Court name
Supreme Court of Zimbabwe
Case number
SC 26 of 2008
Civil Application 161 of 2008

St. John's Educational Trust v Gardner (161/08) (SC 26 of 2008, Civil Application 161 of 2008) [2008] ZWSC 26 (08 July 2008);

Law report citations
Media neutral citation
[2008] ZWSC 26

Judgment No. SC 26/08

Civil Application No 161/08


ST JOHNS EDUCATIONAL TRUST
v DAVID EDWARD GARDNER


SUPREME COURT OF
ZIMBABWE
HARARE, SEPTEMBER 19, & OCTOBER 6, 2008


D
Mundiya
, for the applicant

J B Wood , for the
respondent


Before: ZIYAMBI JA: In Chambers in terms of r 5 of the
Rules of the Supreme Court.

This is an application for leave to appeal
against a decision of the Labour Court in terms of s 92(3) of the Labour Act
[Cap 28:01] which provides as follows:

“92F Appeals against decisions of Labour Court.

(1) An appeal on a question of law only shall lie to the Supreme Court from
any            decision
of the
Labour Court.

(2) Any party wishing to appeal from any decision of the Labour Court on a
           question
of law in
terms of subs (1) shall seek from the President who made the
      decision leave to
appeal that decision.



(3) If the President refuses leave to appeal in terms of subs (2), the
party may seek      leave from
the Judge of the
Supreme Court to appeal.


Leave to appeal was refused by the Labour Court on 4 June 2008
and this application was filed on 30 July 2008.

The respondent contended
that the application was out of time and no application for condonation for the
delay in filing the application
having been made, the application could not be
entertained by this Court.

The applicant in reply pointed out that no
time limit is set by the Labour Act for making such applications. He referred to
Fiona Chikurunhe & Two Hundred and Thirty Four Ors v Zimbabwe
Financial Holdings
SC 9/08. S92F(3) in its wording provides not for an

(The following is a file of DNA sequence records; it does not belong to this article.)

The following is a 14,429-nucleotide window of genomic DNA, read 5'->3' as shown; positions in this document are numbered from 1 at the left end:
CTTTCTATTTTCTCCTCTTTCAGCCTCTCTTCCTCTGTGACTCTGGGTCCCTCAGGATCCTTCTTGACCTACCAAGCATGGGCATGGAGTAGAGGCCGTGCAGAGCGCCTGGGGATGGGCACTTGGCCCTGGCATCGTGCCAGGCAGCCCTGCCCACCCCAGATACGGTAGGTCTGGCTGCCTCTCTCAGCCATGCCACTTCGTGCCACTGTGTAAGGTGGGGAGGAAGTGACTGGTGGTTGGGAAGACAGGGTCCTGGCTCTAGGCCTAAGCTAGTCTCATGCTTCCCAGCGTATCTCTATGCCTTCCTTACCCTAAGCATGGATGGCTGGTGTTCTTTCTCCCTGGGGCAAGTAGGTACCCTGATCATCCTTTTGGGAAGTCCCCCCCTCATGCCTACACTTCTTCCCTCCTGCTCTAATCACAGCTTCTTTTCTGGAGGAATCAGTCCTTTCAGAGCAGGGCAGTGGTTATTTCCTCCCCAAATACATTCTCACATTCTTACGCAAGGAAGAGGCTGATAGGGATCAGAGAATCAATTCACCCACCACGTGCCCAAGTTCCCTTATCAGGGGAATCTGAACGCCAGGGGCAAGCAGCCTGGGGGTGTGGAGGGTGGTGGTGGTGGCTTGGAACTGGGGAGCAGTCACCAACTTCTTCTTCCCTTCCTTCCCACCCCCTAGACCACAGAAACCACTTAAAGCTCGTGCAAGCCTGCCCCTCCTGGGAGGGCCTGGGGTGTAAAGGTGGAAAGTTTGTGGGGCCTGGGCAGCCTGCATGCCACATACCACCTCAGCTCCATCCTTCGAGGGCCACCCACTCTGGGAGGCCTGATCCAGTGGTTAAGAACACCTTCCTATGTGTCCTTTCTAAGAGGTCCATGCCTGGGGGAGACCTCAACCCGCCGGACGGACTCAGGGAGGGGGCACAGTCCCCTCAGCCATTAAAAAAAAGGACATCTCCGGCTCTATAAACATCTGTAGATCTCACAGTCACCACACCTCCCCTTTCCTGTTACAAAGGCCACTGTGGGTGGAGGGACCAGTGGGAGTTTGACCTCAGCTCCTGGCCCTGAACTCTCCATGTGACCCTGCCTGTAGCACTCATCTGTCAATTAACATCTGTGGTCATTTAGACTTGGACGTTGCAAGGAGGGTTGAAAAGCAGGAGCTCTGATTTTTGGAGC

appeal against the refusal of the President of the Labour Court to grant leave
to appeal but for an application to this Court for leave to appeal. No time
limit for this application has been set although the
Labour Court Rules require
the application to that court in terms of subs(2) for leave to appeal be made
within 30 days of the judgment
sought to be appealed against.

It was
submitted on behalf of the respondent that 30 days should be the outer limit for
an application to this Court since the Labour
Court Rules had set that period as
that within which an application should be made to it. To hold otherwise would
mean that a litigant
could make such an application after 2 years or any number
of years and be within his rights. Accordingly it ought to be held that
applications of this sort should be made within a reasonable time and the time
limit set by the Labour Court rules is reasonable.

Had the matter before
me been an appeal from the refusal by the President of the Labour Court to grant
leave to appeal I would have
been inclined to apply rule 5 of the Supreme Court
(Miscellaneous Appeals and References) Rules 1975 which requires appeals to this
Court to be noted within 15 days of the date of the judgment appealed against.
But it is quite clear from the wording of the legislation
under mention that an
application, not an appeal, is to be made to this Court. It may be that an
application of this nature could
be refused if the delay in filing the
application is grossly unreasonable but that is not the case in casu and
I would be hesitant to dismiss the application on that ground.

It was
further submitted by the respondent that in any event the application should be
dismissed on the grounds that there are no
prospects of success on